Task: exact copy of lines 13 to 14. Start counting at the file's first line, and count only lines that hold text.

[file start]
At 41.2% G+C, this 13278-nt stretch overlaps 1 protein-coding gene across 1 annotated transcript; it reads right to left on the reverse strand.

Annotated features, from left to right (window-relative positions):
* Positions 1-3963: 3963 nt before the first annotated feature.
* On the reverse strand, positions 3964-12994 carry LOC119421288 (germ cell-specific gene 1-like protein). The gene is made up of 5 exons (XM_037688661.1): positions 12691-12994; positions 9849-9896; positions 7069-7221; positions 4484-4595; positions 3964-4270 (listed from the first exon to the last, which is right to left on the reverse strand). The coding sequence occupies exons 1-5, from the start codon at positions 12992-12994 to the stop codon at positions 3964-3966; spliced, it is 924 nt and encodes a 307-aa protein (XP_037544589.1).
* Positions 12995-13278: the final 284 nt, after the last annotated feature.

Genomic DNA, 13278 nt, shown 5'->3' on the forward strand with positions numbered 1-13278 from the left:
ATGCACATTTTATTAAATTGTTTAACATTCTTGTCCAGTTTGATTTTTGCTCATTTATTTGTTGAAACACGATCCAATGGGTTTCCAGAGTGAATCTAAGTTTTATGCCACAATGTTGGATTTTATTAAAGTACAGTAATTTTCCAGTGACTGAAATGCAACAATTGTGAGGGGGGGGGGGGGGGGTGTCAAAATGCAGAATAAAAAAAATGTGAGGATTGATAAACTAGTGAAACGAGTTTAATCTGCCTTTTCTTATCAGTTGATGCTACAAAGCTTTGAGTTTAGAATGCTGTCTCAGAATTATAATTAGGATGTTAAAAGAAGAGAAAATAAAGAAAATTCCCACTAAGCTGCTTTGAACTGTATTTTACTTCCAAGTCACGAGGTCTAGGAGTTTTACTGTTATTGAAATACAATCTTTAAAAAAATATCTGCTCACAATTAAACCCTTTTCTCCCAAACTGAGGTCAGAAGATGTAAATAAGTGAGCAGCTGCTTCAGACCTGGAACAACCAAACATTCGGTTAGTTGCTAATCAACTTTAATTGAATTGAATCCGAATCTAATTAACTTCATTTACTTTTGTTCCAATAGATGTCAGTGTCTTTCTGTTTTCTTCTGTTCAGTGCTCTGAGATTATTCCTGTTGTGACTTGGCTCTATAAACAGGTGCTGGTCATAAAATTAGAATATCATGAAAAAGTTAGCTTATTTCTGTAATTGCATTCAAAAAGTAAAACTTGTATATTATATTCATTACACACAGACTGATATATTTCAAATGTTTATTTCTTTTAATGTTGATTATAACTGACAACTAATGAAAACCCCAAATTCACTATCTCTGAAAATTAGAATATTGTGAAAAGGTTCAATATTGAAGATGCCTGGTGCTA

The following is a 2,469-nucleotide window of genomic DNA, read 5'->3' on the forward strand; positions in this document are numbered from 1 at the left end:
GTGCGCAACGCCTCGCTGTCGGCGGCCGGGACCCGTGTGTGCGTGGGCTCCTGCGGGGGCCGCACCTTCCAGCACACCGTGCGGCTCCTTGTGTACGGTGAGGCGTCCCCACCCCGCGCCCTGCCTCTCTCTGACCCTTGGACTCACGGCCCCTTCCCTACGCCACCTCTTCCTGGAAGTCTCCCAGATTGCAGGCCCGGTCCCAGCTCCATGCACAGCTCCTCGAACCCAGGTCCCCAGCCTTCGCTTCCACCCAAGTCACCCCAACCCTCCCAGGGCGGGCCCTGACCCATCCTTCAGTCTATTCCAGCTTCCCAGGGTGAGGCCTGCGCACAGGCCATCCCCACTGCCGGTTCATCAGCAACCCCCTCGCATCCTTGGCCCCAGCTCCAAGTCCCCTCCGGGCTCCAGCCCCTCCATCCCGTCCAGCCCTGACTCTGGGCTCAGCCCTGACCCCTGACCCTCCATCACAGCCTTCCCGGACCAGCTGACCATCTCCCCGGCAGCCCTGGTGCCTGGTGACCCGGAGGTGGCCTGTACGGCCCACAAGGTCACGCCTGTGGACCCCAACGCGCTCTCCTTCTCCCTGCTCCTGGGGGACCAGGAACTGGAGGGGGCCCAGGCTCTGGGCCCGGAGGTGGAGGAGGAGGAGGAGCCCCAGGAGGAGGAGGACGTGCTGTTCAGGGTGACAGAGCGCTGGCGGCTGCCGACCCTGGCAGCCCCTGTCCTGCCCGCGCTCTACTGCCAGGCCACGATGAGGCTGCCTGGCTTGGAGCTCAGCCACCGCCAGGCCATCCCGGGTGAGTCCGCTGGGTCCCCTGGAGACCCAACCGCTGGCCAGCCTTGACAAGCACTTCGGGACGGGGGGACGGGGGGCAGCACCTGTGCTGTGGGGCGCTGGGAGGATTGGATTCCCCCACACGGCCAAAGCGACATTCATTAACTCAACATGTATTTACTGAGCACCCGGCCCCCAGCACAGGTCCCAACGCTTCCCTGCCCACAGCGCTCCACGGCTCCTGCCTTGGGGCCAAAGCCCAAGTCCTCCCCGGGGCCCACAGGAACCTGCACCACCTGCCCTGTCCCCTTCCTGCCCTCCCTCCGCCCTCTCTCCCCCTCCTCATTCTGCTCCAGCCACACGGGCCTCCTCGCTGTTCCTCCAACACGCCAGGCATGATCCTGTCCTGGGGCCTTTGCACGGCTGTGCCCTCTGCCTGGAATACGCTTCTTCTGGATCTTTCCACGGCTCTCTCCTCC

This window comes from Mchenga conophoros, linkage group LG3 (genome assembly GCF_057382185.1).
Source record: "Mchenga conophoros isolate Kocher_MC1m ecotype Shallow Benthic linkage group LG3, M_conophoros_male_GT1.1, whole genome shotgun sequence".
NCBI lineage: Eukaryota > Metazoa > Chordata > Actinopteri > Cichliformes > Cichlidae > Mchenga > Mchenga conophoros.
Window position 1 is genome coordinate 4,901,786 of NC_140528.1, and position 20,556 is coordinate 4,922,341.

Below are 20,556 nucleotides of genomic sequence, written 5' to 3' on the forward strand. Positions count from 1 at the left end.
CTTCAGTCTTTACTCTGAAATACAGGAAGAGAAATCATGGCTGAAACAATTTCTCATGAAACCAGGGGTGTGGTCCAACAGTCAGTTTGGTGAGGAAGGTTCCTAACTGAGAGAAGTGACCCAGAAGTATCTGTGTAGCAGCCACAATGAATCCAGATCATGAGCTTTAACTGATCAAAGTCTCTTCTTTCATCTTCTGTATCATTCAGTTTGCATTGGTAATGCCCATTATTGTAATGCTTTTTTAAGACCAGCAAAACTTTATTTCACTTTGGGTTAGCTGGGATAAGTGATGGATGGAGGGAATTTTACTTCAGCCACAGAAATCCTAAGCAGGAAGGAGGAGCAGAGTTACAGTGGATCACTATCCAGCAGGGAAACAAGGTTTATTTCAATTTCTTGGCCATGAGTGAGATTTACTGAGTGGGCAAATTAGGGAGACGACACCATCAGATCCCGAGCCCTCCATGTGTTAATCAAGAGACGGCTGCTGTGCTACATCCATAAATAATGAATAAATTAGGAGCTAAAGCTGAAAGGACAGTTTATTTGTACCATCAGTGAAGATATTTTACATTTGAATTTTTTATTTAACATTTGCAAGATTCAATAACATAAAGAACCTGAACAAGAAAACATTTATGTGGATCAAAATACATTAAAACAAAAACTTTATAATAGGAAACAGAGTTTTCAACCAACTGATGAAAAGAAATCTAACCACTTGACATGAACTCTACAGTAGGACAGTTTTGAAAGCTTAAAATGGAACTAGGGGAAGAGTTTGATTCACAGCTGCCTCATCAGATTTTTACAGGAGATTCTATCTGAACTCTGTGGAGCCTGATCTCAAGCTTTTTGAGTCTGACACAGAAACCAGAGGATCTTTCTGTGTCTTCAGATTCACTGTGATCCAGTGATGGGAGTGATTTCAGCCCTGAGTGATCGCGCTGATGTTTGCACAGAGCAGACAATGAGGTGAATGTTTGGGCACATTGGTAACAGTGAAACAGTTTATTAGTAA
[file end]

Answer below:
Window position 1 is genome coordinate 4,901,786 of NC_140528.1, and position 20,556 is coordinate 4,922,341.

Below are 20,556 nucleotides of genomic sequence, written 5' to 3' on the forward strand. Positions count from 1 at the left end.